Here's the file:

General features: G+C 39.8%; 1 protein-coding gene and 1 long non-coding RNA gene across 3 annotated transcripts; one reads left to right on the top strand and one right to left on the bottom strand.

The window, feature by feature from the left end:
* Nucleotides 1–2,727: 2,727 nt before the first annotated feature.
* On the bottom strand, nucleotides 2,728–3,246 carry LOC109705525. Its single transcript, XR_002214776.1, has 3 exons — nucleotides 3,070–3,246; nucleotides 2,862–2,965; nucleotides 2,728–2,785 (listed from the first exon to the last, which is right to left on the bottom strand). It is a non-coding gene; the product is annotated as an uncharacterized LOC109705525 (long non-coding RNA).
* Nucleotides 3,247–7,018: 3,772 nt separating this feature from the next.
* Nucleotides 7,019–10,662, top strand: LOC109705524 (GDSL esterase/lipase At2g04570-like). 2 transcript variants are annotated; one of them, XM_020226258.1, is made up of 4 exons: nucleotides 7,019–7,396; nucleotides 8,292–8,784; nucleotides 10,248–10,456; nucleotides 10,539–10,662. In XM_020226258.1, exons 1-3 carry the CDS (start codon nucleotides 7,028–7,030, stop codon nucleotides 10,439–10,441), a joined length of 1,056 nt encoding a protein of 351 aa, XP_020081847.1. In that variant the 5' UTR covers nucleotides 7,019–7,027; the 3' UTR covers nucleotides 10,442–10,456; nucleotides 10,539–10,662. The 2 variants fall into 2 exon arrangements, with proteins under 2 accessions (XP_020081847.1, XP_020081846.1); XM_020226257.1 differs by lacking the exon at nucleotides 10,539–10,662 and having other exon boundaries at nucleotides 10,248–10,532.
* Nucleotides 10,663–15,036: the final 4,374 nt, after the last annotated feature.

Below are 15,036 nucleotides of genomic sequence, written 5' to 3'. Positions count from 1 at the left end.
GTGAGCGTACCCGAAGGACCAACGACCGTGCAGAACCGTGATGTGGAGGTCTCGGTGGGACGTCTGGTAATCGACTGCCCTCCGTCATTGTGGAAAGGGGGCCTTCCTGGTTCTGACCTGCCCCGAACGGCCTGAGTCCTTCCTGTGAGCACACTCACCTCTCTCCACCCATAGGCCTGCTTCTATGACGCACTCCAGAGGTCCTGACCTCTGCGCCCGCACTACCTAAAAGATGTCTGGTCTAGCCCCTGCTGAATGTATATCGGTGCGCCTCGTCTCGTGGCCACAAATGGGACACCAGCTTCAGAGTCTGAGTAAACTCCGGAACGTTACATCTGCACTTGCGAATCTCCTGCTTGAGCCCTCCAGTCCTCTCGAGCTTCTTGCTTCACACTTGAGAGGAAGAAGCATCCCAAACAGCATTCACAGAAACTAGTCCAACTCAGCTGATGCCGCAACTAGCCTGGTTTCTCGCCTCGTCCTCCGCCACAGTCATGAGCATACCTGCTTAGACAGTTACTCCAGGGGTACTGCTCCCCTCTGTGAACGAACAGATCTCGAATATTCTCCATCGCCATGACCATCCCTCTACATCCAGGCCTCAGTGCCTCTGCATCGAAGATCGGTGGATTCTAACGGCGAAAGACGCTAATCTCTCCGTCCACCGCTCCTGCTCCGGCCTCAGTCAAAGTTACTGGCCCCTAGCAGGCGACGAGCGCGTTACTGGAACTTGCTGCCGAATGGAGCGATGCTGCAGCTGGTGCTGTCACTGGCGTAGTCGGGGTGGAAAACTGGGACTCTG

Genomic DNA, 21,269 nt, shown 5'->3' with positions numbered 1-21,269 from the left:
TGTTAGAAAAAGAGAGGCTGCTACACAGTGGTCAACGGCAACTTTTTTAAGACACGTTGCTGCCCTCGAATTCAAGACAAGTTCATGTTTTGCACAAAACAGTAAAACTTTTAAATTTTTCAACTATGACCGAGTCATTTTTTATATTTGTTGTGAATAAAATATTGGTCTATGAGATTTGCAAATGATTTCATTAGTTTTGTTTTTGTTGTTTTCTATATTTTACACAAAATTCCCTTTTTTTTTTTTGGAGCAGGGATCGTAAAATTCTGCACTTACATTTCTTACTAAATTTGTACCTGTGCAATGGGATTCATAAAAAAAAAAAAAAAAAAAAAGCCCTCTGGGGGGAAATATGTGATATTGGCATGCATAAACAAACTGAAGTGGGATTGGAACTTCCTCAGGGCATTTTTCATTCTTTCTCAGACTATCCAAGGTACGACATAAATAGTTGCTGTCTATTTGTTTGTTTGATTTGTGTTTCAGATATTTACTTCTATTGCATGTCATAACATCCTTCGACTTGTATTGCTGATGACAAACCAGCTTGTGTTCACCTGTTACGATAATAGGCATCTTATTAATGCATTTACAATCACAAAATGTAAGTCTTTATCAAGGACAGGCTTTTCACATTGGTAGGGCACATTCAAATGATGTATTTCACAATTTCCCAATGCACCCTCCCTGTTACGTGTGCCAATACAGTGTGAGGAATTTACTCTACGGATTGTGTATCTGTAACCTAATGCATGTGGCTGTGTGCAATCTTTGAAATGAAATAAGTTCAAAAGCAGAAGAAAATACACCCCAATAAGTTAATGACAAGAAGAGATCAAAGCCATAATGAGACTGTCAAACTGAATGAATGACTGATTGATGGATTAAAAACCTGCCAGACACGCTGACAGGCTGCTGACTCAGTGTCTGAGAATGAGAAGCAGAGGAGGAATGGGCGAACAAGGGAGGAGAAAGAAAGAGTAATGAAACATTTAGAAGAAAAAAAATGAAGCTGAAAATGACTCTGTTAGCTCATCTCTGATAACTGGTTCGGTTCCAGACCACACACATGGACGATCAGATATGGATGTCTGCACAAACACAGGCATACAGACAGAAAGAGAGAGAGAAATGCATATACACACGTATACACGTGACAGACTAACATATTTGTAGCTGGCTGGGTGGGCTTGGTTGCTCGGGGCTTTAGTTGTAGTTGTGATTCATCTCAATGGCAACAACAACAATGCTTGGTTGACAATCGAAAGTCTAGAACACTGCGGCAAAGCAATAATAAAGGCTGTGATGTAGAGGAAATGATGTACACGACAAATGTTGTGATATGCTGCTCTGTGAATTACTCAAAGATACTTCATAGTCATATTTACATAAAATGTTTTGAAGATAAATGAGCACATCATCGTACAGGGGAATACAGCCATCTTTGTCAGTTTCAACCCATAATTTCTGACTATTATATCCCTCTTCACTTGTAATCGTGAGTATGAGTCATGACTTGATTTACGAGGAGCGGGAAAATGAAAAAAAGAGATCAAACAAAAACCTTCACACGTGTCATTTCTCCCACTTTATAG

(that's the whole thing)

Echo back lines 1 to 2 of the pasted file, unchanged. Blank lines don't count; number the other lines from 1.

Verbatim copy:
General features: G+C 39.8%; 1 protein-coding gene and 1 long non-coding RNA gene across 3 annotated transcripts; one reads left to right on the top strand and one right to left on the bottom strand.

The window, feature by feature from the left end: